Future iPhones may use AR to make the Find My app clearer, more precise

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Rather than an arrow pointing in the direction of a lost item, Apple's Find My app may show a live camera image and annotate it with Apple AR.

Apple has previously been reported to be planning to use Apple AR in the Find My app. Those reports included much evidence that it would be featured in iOS 14, but it has yet to appear.

Now a newly-revealed patent backs up those reports with details of how such a system could work. "Tracking systems for electronic devices," is concerned primarily with how Find My tracks devices, but then also display what it calls "a visual aid."

"The control circuitry [of the iPhone] may use the display or other output device to guide a user to the item," says the patent. "The display may display a visual guide such as an arrow, a sphere, a circle, a compass, a map, or other visual aid that points the user in the direction of the item."

Currently, if a user is tracking, say, AirTags that are some distance away, Find My will first take the user to Apple Maps. Then as the user gets much closer, then if the iPhone has a U1 chip, it will switch from Maps to a graphic showing an arrow pointing to the device.

From the patent's description, Apple wants that same system to continue, but with a change to what users see toward the end of the process.

"The display may overlay the visual aid onto live images of the user's surroundings as they are captured by a camera," it continues. "If desired, the control circuitry may wait until the electronic device is within a predetermined range of the object before turning on the camera."

Once the camera is turned on by the app, Find My will show the view from that camera and then overlay it with annotations. Apple's patent doesn't particularly specify what those annotations could be, but does say that they can help represent the distance to the lost object.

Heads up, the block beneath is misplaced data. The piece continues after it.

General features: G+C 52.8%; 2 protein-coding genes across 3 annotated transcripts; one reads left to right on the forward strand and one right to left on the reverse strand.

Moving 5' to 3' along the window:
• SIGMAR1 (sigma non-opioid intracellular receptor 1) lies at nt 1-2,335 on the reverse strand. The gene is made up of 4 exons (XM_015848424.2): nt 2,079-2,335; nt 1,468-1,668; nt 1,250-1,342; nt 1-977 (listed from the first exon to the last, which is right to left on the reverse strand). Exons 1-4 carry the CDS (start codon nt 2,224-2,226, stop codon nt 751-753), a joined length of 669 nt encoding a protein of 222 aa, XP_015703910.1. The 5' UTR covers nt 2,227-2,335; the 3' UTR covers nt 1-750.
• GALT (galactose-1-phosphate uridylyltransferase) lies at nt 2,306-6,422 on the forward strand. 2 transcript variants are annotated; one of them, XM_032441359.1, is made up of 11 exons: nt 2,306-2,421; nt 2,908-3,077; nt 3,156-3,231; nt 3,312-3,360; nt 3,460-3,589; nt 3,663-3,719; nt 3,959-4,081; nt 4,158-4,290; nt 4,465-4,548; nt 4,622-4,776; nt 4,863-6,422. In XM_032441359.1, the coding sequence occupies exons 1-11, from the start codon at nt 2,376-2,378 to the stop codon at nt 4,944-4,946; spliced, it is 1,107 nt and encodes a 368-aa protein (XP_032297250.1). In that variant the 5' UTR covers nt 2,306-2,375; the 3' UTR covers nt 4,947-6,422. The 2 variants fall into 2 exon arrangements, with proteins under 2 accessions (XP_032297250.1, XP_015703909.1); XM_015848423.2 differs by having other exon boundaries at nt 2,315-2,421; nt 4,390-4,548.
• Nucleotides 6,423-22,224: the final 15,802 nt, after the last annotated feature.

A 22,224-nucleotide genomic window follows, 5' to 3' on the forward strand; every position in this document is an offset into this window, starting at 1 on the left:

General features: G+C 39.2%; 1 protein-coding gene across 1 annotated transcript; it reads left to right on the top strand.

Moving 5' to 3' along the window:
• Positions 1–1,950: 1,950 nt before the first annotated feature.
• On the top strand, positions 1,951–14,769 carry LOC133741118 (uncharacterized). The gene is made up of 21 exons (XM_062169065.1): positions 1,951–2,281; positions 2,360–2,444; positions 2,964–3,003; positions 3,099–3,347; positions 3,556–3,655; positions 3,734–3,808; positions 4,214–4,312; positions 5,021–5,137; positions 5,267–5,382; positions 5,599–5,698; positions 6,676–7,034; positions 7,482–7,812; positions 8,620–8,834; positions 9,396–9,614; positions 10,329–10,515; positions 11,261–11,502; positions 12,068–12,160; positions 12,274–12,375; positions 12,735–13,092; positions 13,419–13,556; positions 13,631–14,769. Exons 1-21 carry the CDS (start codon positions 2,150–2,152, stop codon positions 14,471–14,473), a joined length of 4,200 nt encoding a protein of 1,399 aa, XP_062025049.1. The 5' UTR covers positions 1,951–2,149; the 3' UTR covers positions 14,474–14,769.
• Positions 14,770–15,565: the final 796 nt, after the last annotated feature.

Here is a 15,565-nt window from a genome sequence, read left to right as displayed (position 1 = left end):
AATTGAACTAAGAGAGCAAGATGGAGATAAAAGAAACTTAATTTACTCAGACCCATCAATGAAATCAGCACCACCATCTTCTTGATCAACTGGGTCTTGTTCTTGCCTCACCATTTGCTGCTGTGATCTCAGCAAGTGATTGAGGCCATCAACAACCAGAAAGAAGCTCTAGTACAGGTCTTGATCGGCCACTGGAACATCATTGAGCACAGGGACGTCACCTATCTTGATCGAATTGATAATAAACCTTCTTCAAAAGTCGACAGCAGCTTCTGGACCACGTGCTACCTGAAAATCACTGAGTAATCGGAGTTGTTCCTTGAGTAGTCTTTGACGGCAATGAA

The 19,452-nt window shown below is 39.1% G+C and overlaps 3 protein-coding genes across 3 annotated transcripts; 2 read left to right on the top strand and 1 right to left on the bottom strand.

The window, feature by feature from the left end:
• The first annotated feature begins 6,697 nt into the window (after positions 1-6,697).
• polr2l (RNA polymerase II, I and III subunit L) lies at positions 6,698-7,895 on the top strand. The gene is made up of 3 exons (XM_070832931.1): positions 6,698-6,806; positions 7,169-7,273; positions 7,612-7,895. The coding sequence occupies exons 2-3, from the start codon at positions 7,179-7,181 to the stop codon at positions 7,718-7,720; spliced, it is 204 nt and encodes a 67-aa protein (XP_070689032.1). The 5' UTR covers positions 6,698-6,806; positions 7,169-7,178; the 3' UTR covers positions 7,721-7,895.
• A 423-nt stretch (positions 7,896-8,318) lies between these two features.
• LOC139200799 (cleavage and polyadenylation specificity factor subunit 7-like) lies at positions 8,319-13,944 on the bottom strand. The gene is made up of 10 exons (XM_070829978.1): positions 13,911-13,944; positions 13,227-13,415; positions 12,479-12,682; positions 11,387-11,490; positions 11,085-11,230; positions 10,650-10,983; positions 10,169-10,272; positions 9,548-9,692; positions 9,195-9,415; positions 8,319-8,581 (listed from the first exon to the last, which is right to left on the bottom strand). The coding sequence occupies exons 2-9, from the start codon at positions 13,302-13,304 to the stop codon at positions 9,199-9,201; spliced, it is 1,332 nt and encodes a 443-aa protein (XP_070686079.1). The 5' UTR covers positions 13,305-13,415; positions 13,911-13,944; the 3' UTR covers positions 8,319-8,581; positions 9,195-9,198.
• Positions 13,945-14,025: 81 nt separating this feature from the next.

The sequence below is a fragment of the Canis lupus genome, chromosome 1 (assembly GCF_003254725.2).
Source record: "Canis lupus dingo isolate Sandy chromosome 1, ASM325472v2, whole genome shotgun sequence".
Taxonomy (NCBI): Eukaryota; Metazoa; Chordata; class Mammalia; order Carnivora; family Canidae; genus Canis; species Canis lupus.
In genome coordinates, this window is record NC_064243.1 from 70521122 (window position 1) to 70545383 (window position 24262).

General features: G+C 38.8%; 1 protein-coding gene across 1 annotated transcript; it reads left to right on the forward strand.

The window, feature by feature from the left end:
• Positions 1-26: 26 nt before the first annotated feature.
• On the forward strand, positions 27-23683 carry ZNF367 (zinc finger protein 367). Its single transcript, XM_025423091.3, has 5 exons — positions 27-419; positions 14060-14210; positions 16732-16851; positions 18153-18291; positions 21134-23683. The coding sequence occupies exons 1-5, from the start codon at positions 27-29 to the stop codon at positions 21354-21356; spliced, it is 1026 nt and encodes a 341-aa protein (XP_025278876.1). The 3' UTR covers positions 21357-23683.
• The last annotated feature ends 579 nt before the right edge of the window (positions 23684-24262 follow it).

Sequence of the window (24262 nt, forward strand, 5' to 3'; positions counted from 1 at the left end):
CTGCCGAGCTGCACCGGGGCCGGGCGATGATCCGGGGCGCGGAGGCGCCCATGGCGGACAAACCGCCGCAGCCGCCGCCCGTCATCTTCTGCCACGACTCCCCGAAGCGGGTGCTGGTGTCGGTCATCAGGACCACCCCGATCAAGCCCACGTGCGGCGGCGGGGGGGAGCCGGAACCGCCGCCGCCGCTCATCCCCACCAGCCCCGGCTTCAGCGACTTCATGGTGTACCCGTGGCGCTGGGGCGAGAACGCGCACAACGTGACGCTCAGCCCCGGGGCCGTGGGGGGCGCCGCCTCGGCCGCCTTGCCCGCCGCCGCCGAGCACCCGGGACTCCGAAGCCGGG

As a user gets closer to their lost item, Find My can change from simple arrors to a much more specific live view of where the item is
As a user gets closer to their lost item, Find My can change from simple arrors to a much more specific live view of where the item is

"The control circuitry may change the size or other characteristic of the visual aid as the distance between the electronic device and the object changes," it says. "The control circuitry may change the location of the visual aid on the display as the orientation of the electronic device relative to the object changes."

So when the object is at the limit of the point where the camera switches on, it could be indicated by a large sign and arrow. Then as the user nears the device, that could reduce so Find My is displaying finer detail of exactly where the missing item is.

This patent is credited to six inventors. All of them have previous related work on the same patent regarding location systems for what's referred to as electronic device interactions with environment.

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